WASHINGTON -- A change in testing could nearly triple the number of women diagnosed with diabetes during pregnancy, but would catching milder cases help mother or baby?
A government panel is urging more research before doctors make the switch.
Gestational diabetes, the kind that strikes during pregnancy, is a growing problem. More women are getting it as they wait until their 30s or later to have a baby, and as they increasingly begin pregnancies already overweight.
If mom's high blood sugar isn't controlled, the fetus can grow too large, leading to C- sections and early deliveries.
Also, mom can get dangerous high blood pressure; the baby can be born with low blood sugar; the baby's risk of childhood obesity goes up. And while this kind of diabetes usually disappears at birth, the mother is left with another risk. Months or years later, half of women who had it wind up developing full-fledged Type 2 diabetes.
Doctors today diagnose gestational diabetes in about 5 percent to 6 percent of U.S. pregnancies, or about 240,000 a year, according to experts convened this week by the National Institutes of Health.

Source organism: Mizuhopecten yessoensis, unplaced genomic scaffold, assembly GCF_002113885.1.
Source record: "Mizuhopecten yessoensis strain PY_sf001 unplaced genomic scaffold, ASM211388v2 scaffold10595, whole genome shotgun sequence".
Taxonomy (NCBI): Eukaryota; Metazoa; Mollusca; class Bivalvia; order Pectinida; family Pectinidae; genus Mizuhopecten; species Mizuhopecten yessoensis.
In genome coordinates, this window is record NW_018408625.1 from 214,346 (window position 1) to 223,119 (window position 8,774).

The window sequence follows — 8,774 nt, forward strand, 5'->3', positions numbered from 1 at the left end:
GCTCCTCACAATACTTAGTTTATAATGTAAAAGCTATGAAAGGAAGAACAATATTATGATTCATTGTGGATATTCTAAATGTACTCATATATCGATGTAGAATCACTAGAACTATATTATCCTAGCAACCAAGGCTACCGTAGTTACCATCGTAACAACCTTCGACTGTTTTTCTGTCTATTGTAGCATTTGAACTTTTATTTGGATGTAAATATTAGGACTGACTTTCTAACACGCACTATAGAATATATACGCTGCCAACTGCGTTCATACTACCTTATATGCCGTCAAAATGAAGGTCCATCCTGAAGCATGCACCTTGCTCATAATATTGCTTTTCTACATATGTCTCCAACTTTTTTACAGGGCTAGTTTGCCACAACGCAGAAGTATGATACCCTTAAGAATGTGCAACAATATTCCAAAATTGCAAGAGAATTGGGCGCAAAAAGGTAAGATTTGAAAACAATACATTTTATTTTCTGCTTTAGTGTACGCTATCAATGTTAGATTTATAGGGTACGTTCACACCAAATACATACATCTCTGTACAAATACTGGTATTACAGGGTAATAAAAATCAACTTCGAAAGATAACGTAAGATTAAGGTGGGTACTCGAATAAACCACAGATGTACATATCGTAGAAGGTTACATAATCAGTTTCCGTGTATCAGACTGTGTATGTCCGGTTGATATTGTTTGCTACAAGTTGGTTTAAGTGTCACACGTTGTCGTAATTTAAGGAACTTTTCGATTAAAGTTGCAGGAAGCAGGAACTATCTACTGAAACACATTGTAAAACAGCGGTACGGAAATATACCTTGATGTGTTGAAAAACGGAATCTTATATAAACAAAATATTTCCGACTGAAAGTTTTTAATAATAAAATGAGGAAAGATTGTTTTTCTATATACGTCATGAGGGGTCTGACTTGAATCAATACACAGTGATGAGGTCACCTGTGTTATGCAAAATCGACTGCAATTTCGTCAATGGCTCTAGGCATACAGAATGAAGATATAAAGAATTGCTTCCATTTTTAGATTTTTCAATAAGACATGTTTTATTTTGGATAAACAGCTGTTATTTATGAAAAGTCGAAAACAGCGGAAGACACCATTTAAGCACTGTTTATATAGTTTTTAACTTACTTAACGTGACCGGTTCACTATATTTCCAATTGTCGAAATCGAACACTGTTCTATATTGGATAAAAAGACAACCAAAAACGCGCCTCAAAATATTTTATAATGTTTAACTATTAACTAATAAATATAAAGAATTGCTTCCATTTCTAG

Most U.S. doctors use a two-step test. Now there's a push for doctors to switch to the one-step test that's used in other parts of the world.
The one-step approach, backed by the American Diabetes Association and the World Health Organization, isn't just about the convenience of a diagnosis in one doctor visit or two. It also would lower the blood sugar threshold for diagnosing the condition.
Yesterday, the NIH-appointed panel said many more pregnant women, 15 to 20 percent, would be classified with gestational diabetes if doctors widely adopted the one-step approach.